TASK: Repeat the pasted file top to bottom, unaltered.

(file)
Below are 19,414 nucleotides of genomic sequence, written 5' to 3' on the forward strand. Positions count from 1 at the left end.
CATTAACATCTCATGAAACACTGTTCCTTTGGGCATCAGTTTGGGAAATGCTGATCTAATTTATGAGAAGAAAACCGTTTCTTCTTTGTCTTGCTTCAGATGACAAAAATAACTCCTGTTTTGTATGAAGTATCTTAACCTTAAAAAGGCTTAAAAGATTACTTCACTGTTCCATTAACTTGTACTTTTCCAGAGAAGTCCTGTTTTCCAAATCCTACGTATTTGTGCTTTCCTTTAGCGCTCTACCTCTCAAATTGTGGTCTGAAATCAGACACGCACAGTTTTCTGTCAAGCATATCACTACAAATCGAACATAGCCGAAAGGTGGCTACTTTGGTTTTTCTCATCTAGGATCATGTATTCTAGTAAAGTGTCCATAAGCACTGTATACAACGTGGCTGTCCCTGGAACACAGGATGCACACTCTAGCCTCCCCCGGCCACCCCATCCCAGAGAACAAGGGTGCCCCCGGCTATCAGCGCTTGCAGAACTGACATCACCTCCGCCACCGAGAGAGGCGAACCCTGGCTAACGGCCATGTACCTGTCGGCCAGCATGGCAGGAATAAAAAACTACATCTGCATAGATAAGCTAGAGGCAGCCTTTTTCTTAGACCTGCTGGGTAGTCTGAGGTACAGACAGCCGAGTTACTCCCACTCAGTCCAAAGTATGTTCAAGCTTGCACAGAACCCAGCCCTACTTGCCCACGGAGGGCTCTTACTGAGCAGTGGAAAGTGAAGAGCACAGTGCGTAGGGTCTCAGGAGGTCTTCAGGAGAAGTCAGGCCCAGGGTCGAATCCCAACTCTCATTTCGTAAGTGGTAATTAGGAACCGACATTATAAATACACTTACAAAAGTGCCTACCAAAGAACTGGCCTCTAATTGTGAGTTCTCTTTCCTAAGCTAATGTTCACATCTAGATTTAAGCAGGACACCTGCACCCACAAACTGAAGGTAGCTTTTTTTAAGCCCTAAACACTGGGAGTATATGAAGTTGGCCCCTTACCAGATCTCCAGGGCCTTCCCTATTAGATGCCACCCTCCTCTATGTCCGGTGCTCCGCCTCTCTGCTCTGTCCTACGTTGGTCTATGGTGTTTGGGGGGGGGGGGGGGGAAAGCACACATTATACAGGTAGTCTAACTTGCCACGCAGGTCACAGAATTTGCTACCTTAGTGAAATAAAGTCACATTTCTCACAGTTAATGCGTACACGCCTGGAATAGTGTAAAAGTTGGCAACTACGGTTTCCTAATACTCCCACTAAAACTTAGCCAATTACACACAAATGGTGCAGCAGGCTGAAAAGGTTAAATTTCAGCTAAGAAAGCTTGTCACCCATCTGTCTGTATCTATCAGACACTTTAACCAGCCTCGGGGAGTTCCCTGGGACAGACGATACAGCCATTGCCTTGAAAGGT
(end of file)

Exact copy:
Below are 19,414 nucleotides of genomic sequence, written 5' to 3' on the forward strand. Positions count from 1 at the left end.
CATTAACATCTCATGAAACACTGTTCCTTTGGGCATCAGTTTGGGAAATGCTGATCTAATTTATGAGAAGAAAACCGTTTCTTCTTTGTCTTGCTTCAGATGACAAAAATAACTCCTGTTTTGTATGAAGTATCTTAACCTTAAAAAGGCTTAAAAGATTACTTCACTGTTCCATTAACTTGTACTTTTCCAGAGAAGTCCTGTTTTCCAAATCCTACGTATTTGTGCTTTCCTTTAGCGCTCTACCTCTCAAATTGTGGTCTGAAATCAGACACGCACAGTTTTCTGTCAAGCATATCACTACAAATCGAACATAGCCGAAAGGTGGCTACTTTGGTTTTTCTCATCTAGGATCATGTATTCTAGTAAAGTGTCCATAAGCACTGTATACAACGTGGCTGTCCCTGGAACACAGGATGCACACTCTAGCCTCCCCCGGCCACCCCATCCCAGAGAACAAGGGTGCCCCCGGCTATCAGCGCTTGCAGAACTGACATCACCTCCGCCACCGAGAGAGGCGAACCCTGGCTAACGGCCATGTACCTGTCGGCCAGCATGGCAGGAATAAAAAACTACATCTGCATAGATAAGCTAGAGGCAGCCTTTTTCTTAGACCTGCTGGGTAGTCTGAGGTACAGACAGCCGAGTTACTCCCACTCAGTCCAAAGTATGTTCAAGCTTGCACAGAACCCAGCCCTACTTGCCCACGGAGGGCTCTTACTGAGCAGTGGAAAGTGAAGAGCACAGTGCGTAGGGTCTCAGGAGGTCTTCAGGAGAAGTCAGGCCCAGGGTCGAATCCCAACTCTCATTTCGTAAGTGGTAATTAGGAACCGACATTATAAATACACTTACAAAAGTGCCTACCAAAGAACTGGCCTCTAATTGTGAGTTCTCTTTCCTAAGCTAATGTTCACATCTAGATTTAAGCAGGACACCTGCACCCACAAACTGAAGGTAGCTTTTTTTAAGCCCTAAACACTGGGAGTATATGAAGTTGGCCCCTTACCAGATCTCCAGGGCCTTCCCTATTAGATGCCACCCTCCTCTATGTCCGGTGCTCCGCCTCTCTGCTCTGTCCTACGTTGGTCTATGGTGTTTGGGGGGGGGGGGGGGGAAAGCACACATTATACAGGTAGTCTAACTTGCCACGCAGGTCACAGAATTTGCTACCTTAGTGAAATAAAGTCACATTTCTCACAGTTAATGCGTACACGCCTGGAATAGTGTAAAAGTTGGCAACTACGGTTTCCTAATACTCCCACTAAAACTTAGCCAATTACACACAAATGGTGCAGCAGGCTGAAAAGGTTAAATTTCAGCTAAGAAAGCTTGTCACCCATCTGTCTGTATCTATCAGACACTTTAACCAGCCTCGGGGAGTTCCCTGGGACAGACGATACAGCCATTGCCTTGAAAGGT